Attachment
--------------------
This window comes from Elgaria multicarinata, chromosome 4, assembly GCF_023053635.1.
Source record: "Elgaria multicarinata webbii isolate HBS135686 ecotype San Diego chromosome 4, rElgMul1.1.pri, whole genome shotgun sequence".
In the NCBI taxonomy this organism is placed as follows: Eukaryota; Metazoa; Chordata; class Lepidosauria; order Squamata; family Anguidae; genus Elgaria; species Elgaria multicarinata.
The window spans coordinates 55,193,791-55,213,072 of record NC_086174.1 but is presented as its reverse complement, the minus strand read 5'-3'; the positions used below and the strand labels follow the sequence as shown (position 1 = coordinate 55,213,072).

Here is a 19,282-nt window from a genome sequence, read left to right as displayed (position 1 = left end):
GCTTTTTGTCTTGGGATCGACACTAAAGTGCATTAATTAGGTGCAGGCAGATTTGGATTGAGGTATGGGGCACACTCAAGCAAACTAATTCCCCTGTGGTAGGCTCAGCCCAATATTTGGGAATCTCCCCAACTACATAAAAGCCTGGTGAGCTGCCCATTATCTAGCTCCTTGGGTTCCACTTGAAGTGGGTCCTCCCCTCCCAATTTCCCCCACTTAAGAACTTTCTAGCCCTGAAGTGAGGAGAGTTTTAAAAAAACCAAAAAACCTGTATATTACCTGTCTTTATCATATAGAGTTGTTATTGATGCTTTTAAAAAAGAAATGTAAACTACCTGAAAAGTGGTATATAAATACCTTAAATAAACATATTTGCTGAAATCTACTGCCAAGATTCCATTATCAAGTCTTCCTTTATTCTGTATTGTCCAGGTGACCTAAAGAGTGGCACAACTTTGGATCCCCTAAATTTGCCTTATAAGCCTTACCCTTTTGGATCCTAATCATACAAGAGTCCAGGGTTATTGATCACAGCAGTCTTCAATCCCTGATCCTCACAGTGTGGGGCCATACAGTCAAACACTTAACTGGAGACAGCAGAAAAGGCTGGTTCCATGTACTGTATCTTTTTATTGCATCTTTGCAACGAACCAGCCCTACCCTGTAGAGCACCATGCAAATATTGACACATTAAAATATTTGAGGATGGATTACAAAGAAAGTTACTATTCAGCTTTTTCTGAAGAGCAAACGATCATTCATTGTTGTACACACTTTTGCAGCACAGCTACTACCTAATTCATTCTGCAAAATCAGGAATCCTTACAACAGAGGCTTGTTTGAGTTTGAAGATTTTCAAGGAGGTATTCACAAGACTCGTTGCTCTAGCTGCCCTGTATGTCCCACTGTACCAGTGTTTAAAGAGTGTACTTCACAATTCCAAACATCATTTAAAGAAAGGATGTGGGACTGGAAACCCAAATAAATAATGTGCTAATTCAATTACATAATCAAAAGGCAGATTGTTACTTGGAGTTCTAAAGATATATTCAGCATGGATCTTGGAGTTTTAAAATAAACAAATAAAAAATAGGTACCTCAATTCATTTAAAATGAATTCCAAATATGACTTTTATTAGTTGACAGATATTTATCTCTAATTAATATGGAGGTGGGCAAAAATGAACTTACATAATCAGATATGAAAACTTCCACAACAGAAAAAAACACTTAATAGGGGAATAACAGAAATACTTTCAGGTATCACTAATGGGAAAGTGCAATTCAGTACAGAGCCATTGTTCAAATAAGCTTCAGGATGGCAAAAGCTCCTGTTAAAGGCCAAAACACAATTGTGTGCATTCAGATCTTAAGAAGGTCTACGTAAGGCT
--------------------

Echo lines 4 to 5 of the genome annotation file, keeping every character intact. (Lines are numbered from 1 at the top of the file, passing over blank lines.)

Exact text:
The window spans coordinates 55,193,791-55,213,072 of record NC_086174.1 but is presented as its reverse complement, the minus strand read 5'-3'; the positions used below and the strand labels follow the sequence as shown (position 1 = coordinate 55,213,072).

Here is a 19,282-nt window from a genome sequence, read left to right as displayed (position 1 = left end):